Recently, the number three has been haunting my writing and reading: tripartite goddesses, ‘Love, Death and Robots’, Kathleen Jennings musing on story structure, three act plays, and so forth. I have been reading ‘How to write’ books by Diana Wynne Jones, Angela Slatter (rereading), Kate Wilhelm, among others, and I’ve come across a clever way to define a character, using the power of three – Three different viewpoints.
When you are first coming to grips with a character, have three different people describe them. The first one loves them, be they a lover, a child, a parent, a sibling, or a close friend of the character. Let this love influence their description. The second one loathes or hates them, and so they see this character from a different perspective, with their hatred colouring their description. Lastly, have someone meet the character for the first time character , and so they have little urge to have emotions tinge their opinions.
This contrasts to my usual technique, which is to ‘interview’ the character for their personality traits, like and dislikes, and personal history. This isn’t defining the character by their own traits so much as how others perceive them. So, you get less of their internal life and more of how they interact with other people. It makes my story telling flow better when I know how my characters interact. Feel free to try this out for yourself.
In 2014, I wrote a post about writing titles, based on a Facebook post I had written five years earlier. I think it’s time I did an update, as fashions in titles for genre novels has changed.
Longish titles are back in fashion. This isn’t to say that one word titles have disappeared. However, the longer titles are no longer as rare. Last year, among the most acclaimed speculative fiction genre novels were How Much of These Hills Is Gold by C Pam Zhang; When No One Is Watching: A Thriller by Alyssa Cole; and The Southern Book Clubs Guide to Slaying Vampires by Grady Hendrix. As you can see, a long title is no longer an outlier on the bookstore shelves. Feel free to give your own stories detailed titles.
I said in my previous post: ‘What a writer wants from a title is a cluster of words that are memorable. Something that encompasses the theme of the work, without giving too much away.’ These longer titles may give away a smidge more of the story, but still are memorable and distinctive. And that’s what a good title should be – something that makes it easy for your audience to remember when they are looking to talk about it or recommend it to friends.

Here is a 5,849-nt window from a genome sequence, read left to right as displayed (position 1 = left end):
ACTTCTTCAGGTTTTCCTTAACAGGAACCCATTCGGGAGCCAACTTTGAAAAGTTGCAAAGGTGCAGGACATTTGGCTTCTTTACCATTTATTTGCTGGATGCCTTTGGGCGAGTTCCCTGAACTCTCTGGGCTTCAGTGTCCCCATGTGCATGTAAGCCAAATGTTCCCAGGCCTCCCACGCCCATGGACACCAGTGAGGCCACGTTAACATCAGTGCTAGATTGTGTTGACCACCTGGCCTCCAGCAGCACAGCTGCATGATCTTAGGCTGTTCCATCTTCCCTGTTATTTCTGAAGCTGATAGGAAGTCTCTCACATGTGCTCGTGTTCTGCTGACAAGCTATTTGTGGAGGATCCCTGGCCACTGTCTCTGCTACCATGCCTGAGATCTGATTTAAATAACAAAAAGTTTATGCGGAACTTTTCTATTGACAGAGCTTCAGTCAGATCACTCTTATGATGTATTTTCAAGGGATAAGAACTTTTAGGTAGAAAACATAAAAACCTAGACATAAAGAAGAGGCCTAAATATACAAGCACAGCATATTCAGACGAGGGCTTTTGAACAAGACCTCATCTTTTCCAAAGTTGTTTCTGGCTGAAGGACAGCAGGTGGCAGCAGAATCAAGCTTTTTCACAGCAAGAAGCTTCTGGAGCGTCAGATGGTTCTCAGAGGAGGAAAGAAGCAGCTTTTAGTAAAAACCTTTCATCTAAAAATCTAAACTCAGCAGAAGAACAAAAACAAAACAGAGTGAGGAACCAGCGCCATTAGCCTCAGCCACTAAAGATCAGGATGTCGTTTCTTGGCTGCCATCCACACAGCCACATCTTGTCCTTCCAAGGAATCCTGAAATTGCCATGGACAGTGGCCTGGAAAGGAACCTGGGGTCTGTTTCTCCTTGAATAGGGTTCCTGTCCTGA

It used to be the Victorians who favoured long titles for their fiction. Not any more. Everything old is new again.
I am going to be brave and declare that I am a successful writer. I’m not rich. I’m not famous. But I’ve had my first solo book published and another one is on the way. I’ve been published in Daily Science Fiction THREE TIMES. I’ve had several other stories accepted for publication this year. I’ve just had a Steampunk story accepted for an anthology.
This isn’t what I imagined success would be when I was in my teens. Those unrealistic ambitions are now superseded by a better understanding of the publishing industry. I still would like to be rich and a little bit famous – famous enough that people will buy my books simply because they know they will enjoy them. Rich enough to not have to fret about growing old and being too poor to enjoy my retirement (do writers ever really retire?).
So, I’ve changed my definition of what success means for me. I am successful right now! This doesn’t mean I have no goals. I aim to have stories accepted by Uncanny magazine and Clarkesworld magazine; I broke into Daily Science Fiction with persistence. The Aurealis magazine has published an article by me, but I want very much to place a fiction story with them. Winning an award or a grant would be kind of nice. And I want to be published as an speculative fiction author with an audience of adult readers.
Goals mean you are still hungry. But I am not starving to death.
This week I was pleasantly surprised to have a story published by the Every Day Fiction magazine/website. What makes it interesting is that I can read the comments of readers that are rating the story. The first critique was a bit of a slap in the face, but the comments after have been both encouraging and helpful. (As always, setting is my weakness. Sigh.)
I’ve supplied the link above if your interested … it’s a five minute read. Not Steampunk, but still Speculative Fiction.
Having been an Aurealis Awards judge … there isn’t any conscious decision towards what sort of stories win awards. A lot of things are going on with judging any award.
There is a panel of judges, but it just takes one nay-sayer in a panel to knock down the front runners in a close run race. Or, a person on the panel drops out halfway through the judging period and the rest of the panel is scrabbling to make sense of the mess left behind. The smaller the number of people left, the more likely it is that personal taste will affect the end result.